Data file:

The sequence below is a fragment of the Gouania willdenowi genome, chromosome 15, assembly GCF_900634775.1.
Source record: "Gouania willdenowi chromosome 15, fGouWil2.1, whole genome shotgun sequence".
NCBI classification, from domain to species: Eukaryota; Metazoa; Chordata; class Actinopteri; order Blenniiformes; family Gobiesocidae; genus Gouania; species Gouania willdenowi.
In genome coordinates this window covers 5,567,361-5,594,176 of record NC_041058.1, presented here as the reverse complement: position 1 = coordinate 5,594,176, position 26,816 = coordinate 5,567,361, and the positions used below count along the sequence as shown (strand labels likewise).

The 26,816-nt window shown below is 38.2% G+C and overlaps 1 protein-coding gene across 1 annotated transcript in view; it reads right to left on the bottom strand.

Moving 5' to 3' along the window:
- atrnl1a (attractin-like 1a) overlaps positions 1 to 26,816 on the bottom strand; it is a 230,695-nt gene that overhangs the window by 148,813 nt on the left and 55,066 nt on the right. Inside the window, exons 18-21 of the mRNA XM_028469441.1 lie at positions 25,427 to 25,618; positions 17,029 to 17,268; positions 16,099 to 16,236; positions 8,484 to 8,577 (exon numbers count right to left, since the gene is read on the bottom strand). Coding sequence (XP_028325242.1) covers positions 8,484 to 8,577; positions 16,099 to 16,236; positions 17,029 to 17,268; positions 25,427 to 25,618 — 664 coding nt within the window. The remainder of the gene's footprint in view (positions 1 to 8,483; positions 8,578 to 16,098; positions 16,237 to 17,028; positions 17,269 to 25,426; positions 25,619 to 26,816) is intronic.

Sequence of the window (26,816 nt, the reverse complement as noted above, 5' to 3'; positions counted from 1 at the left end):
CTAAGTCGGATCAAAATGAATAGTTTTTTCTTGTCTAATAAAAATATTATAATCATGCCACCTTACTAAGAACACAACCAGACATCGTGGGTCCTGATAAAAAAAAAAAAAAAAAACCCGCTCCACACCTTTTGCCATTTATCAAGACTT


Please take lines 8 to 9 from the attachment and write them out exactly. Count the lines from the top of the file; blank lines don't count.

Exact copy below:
Sequence of the window (26,816 nt, the reverse complement as noted above, 5' to 3'; positions counted from 1 at the left end):
CTAAGTCGGATCAAAATGAATAGTTTTTTCTTGTCTAATAAAAATATTATAATCATGCCACCTTACTAAGAACACAACCAGACATCGTGGGTCCTGATAAAAAAAAAAAAAAAAAACCCGCTCCACACCTTTTGCCATTTATCAAGACTT